|At Jacks Sugar Shack in Hollywood, California|
Country music pioneer Rose Maddox died of kidney failure on 4-15-98.
What follows is an account of one of her last public performances.
There was a big crowd. Ronnie said this makes five good Barn Dances in a row. Some other shows this Spring were not so well attended, leading Ronnie to sometimes say that the Barn Dance was dying out.
I missed the opening set by folk singer Joyce Woodsen. Ronnie said she performed near solo, with backup from just a steel guitar player. She has a new CD called Capistrano Girl.
Wylie Larry Dean
There were also opening sets by Wylie & the Wild West Show, followed by Larry Dean & the Shooters.
Wylie is one of the most successful of the barn Dance alumnae. He and his group have appeared on the Grand Ole Opry thirty times. But he still finds time to fit a Barn Dance into his busy schedule. His set featured some excellent country yodeling on several songs, including a heartfelt rendition of Eddy Arnold's classic, "Cattle Call."
Dean is an authentic honky-tonk singer, similar to Dale Watson and Cisco. His excellent upbeat material had the crowd up and dancing.
It was now past 11:30 p.m. The Barn Dance crowd usually dwindles about this time of the evening, this being a weeknight. But the place was still packed. All seats were taken. People were standing in the middle of the dance floor, blocking the view of some at the front tables. Others sat on the floor at the foot of the stage.
Everybody was waiting to see Rose Maddox, a legend many of them had only heard about.
Looking tiny and frail, she had to be helped up onto the foot-high stage. Wearing what looked like a warm-up suit, she didn't look the image of a country music pioneer. But any doubts about that were erased the moment she started singing.
She was here to promote a new album (on Country-Town Records) that she recorded with guitarist John Jorgenson of the Hellecasters. Jorgenson appeared with her tonight. Also in the backup band was J.D. Manus [sp?] who is known for playing steel guitar on the Byrds' "Sweetheart of the Rodeo" album.
She was also plugging Jonny Whiteside's new biography Ramblin' Rose (published by the Country Music Foundation/Vanderbilt University Press), which she said is going to be made into a movie.
Despite the new album, Rose Maddox stuck mainly with her older repertoire, yielding to audience requests. These ranged from the sublime (Haggard's "Shelly's Winter Love") to the ridiculous ("Ugly and Slouchy"). There was a duet with rockabilly pioneer Glen Glenn, with whom she has toured Europe. Her set also included gospel chestnuts "Amazing Grace" and "Swing Low, Sweet Chariot."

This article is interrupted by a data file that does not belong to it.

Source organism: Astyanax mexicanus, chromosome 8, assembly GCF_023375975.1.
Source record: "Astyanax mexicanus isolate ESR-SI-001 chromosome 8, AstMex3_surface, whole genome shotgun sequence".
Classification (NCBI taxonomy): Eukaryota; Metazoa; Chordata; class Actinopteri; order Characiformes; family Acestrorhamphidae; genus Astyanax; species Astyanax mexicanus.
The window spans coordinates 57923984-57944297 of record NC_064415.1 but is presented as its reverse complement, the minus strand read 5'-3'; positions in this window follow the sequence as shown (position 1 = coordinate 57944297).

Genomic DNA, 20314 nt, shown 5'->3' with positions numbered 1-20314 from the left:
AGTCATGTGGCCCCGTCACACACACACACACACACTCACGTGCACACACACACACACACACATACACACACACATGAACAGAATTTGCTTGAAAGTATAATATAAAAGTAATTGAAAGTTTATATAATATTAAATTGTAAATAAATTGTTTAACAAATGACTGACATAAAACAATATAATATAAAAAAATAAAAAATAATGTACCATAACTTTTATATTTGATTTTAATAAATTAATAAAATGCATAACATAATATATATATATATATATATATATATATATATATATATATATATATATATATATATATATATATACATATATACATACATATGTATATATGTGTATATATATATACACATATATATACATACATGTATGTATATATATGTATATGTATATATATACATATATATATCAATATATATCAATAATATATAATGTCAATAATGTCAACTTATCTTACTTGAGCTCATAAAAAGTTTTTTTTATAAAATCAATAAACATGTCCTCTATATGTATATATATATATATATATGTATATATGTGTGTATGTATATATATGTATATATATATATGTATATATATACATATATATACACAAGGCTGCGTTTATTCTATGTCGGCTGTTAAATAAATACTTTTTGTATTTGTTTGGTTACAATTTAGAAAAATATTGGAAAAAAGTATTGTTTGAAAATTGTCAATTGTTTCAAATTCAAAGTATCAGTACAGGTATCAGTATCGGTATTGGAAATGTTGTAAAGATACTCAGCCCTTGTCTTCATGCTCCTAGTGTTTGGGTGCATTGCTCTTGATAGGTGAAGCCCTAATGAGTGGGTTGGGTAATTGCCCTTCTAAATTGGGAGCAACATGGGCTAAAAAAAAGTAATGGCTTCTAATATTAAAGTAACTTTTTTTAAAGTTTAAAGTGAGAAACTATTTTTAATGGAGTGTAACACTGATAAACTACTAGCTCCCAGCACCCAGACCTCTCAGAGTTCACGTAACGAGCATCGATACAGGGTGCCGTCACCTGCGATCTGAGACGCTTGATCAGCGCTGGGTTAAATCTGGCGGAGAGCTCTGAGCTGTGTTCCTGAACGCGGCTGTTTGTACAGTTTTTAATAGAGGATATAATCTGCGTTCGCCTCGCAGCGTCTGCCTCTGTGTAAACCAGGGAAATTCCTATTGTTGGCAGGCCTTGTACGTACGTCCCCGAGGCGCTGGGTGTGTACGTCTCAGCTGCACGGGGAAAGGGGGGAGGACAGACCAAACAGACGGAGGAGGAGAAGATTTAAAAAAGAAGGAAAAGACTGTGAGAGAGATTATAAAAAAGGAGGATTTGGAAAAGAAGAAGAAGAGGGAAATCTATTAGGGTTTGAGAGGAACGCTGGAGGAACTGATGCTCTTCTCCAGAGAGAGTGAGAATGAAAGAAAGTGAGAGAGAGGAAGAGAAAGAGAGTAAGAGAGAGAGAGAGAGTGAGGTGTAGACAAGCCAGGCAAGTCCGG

The amazing thing about Rose Maddox is that her voice is the same as ever. She has the pipes of someone a fraction of her age (said to be 72).
Nearly as entertaining as the music was her between-song patter, full of quick-witted retorts to things shouted out by people in the crowd. She was especially funny in her gentle teasing of some hardcore fans from Belgium and the Netherlands who had apparently talked her ears off before the show.
On a few songs she forgot the lyrics, but nobody seemed to mind. It was enough that she was here at all.
Maddox gave the requisite five-song Barn Dance set plus more. After being helped off the stage, she slowly made her way back to the booth where she had earlier waited her turn to perform.
After the show I was told that Rose had actually been feeling ill, having caught some kind of bug in Europe. Old friends reported that she was considerably thinner than she used to be. With an upcoming trip to Nashville in the works (to promote the new record), we hope she regains her health.
After the main show, the crowd thinned noticeably. But the music did not stop. Ronnie Mack and the Barn Dance Band played and backed up a number of sit-in guests.
Ray Campi, who would be leaving for a date in London in two days, borrowed Russell Scott's bass and played two songs.
When it was Russell Scott's turn to sing, I was struck by how hoarse his voice is these days. If it gets any worse, he's going to sound like Rod McKuen.
Melba Toast brought Wylie back to the stage to recreate the "Back to Bakersfield" demo they had recorded a few years ago.
Dan Janisch was also among those sitting in with Ronnie Mack and the Barn Dance Band.
This page established: July 26, 1997 Last updated: February 22, 2023
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